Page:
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Iraq Report: April 12, 2002


12 April 2002, Volume 5, Number 9

IRAQ URGES OIL BOYCOTT. The official governmental Iraq News Agency reported on 2 April that Iraq has called for a "total economic boycott of the United States" until Washington ends its "despicable alliance" with Israel. Saddam Husseyn ordered on 8 April the suspension of Iraqi oil exports for 30 days. In a speech broadcast live on Iraqi television and radio, the Iraqi president said that after one month, "we will further decide [on the boycott] or until the Zionist entity's (Israel) armed forces have unconditionally withdrawn from the Palestinian territories."

Fadhil Chalabi, an oil analyst at London's Center for Global Energy Studies, questioned Arab support for an oil embargo. "I don't believe what Iraq is saying has any real value because any embargo will not work without Saudi Arabia and the other Gulf states," he told Reuters. Any oil embargo will have domestic consequences, though. The oil-for-food program which funds humanitarian programs throughout Iraq is wholly dependent upon the revenue of legal sales of Iraqi oil. (Michael Rubin)

SADDAM ACCUSED OF TERROR LINK... Two Iraqi Arabs held by the Patriotic Union of Kurdistan (PUK) in Sulaymaniyah have accused the Iraqi government of financing terror, according to "The Christian Science Monitor" on 2 April. According to Qassim Husseyn Muhammad, who claims to have worked for two decades for Iraq's intelligence service, graduates of the Mukhabarat's School 999 were intimately involved in training for both Ansar al-Islam and Al-Qaeda cells. "My information is that the Iraqi government was directly supporting [Al-Qaeda] with weapons and explosives," he told correspondent Scott Peterson. Ansar al-Islam, previously called Jund al-Islam, which itself is an off-shoot of the now-defunct Islamic Movement of Kurdistan (IMK), is centered in the mountains near Tawella and has engaged in several terrorist attacks against secular Kurdish officials since September. (PUK sources allege Ansar al-Islam operatives to be behind the 2 April attempted attacks on PUK Prime Minister Barham Salih).

Rafid Ibrahim Fatah told Peterson in a separate interview that he had been in a refugee camp outside Tehran in 1989 when he met two Iraqi brothers returning from Afghan mujahedin camps in Pakistan. According to London-based Hoshyar Zebari, a London-based Kurdistan Democratic Party (KDP) official and chief confidant of KDP head Mas'ud Barzani, Iraqi President Saddam Husseyn has made a strategic calculation to embrace Islamist groups that share his antipathy toward the United States despite his staunch secularism.

"The Christian Science Monitor" reported on 3 April that an Iranian arms smuggler, allegedly in the employ of Baghdad but now in the custody of the PUK, has claimed that Saddam Husseyn planned a series of attacks against U.S. warships. Muhammad Mansur Shahab, an ethnic Arab from the Iranian city of Ahvaz, related that he met in February 2000 with both Saddam cousin and former defense minister 'Ali Hassan al-Majid as well as Luai Khairallah, a cousin and close friend of Saddam's son Uday. (As secretary-general of the Ba'th Party's Northern Bureau during the 1988 Anfal campaign, al-Majid presided over the Iraqi government's chemical weapons attacks on civilians in northern Iraq, according to a 22 March editorial by Human Rights Watch director Kenneth Roth in "The Wall Street Journal.")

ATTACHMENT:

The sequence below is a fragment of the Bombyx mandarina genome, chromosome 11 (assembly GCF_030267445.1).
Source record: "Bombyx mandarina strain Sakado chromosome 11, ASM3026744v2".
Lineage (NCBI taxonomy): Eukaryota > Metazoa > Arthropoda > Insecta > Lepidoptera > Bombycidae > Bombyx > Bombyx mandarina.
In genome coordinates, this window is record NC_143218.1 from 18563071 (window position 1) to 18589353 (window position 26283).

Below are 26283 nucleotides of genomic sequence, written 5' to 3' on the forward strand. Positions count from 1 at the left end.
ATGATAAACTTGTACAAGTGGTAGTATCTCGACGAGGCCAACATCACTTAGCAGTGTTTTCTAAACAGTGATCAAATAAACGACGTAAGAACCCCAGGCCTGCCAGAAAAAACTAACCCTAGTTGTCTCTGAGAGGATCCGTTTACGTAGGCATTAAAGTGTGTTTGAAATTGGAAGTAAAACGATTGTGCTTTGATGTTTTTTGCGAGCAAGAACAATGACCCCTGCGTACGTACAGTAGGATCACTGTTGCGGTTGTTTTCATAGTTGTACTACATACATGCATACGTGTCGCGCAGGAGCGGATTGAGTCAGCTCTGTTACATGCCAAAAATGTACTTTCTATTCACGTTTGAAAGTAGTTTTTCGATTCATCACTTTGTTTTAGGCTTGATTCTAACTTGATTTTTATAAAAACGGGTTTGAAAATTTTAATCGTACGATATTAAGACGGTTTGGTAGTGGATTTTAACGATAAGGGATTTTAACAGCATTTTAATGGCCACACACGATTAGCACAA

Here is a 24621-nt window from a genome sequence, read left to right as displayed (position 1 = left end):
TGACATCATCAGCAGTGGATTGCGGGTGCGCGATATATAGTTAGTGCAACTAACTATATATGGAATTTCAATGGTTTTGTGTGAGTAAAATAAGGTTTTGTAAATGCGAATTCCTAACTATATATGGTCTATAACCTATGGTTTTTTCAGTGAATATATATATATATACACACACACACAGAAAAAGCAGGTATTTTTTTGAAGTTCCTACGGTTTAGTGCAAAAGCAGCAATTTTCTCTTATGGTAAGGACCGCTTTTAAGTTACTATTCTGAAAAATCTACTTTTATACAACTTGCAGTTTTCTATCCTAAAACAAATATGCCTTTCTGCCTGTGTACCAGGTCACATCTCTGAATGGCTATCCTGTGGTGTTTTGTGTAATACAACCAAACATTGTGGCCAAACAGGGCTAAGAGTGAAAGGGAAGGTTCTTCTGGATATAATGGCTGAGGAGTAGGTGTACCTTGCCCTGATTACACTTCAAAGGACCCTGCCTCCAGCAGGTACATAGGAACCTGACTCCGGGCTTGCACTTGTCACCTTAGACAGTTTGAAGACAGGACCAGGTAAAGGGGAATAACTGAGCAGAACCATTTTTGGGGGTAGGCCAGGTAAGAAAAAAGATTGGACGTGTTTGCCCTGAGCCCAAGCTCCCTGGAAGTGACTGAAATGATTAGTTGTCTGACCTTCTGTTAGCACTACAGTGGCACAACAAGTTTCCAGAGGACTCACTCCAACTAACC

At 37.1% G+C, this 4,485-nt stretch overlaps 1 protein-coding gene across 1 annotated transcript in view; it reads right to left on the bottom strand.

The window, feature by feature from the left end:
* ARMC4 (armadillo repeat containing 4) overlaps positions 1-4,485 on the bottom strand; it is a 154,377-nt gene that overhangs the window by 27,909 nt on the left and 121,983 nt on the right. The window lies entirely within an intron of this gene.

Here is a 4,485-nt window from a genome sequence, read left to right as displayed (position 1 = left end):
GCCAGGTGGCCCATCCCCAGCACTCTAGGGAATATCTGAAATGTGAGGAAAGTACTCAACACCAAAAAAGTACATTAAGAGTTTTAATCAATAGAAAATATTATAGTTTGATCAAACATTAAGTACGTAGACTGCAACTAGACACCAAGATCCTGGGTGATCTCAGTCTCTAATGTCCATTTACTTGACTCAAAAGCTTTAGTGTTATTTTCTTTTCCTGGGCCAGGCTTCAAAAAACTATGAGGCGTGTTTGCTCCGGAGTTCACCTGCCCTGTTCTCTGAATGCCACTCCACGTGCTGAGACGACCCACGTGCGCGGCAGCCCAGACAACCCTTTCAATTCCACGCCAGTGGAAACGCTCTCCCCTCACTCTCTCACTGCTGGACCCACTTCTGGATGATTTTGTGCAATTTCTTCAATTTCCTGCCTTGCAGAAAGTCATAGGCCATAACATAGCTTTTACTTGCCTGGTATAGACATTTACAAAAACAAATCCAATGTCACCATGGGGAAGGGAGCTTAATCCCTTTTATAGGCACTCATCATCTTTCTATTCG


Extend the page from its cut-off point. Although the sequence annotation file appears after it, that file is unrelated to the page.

Shahab claimed that the plot involved buying a 400-ton trading boat, filling it with explosives, flying an Iranian flag, and ramming a U.S. warship in Kuwaiti waters. "Jane's Intelligence Review" contributor Sean Boyne told "The Christian Science Monitor" that such a plan would be plausible. "Anything is possible. Certainly Saddam has gone to great trouble to shoot down [U.S. and British] aircraft," he said. According to Shahab, the Iraqi plan was not related to the October 2000 attack by Al-Qaeda operatives on the U.S.S. Cole, a U.S. destroyer docked in Aden in October 2000. (Michael Rubin)

...AND RAISES SUICIDE BOMBER PAY? U.S. Defense Secretary Donald Rumsfeld said on 3 April that Saddam Husseyn had raised the Iraqi government's reward for families of Palestinian suicide bombers from $10,000 to $25,000. The official daily "Al-Jumhuriya" on 4 April denounced Rumsfeld's remarks, ridiculing the suggestion that "Palestinian attempts to defend themselves and resist occupation were acts of terror" and urged Arabs to hit U.S. and British interests "wherever they exist."

Iraqi media have long praised Palestinian "martyrdom operations" or suicide bombings. Saddam Husseyn publicly endorsed suicide attacks on 27 January, a move lauded by the tightly controlled Iraqi press two days later. For example, the Arabic-language daily "Al-Iraq" wrote, "It would be a great honor for the Arabs to opt for jihad as advocated by President Saddam Husseyn and to proclaim in unison their support for the Palestinian resistance and martyrdom operations."

Other Iraqi officials have continued to proclaim their endorsement of such attacks. Iraqi Vice President Taha Yasin Ramadan told Palestinian Authority Foreign Minister Faruq Qaddumi that the Palestinians' "continuous readiness for martyrdom are considered a real reflection of their awareness and realization that struggle and jihad are the only way to liberate the holy places and expel the Zionists from the land of Palestine," the official Iraqi News Agency (INA) reported on 5 March. According to INA, Qaddumi agreed that "the Palestinian martyrdom operations [suicide bombings] have overcome all Zionist fortifications and disproved the Zionist security theory." (Michael Rubin)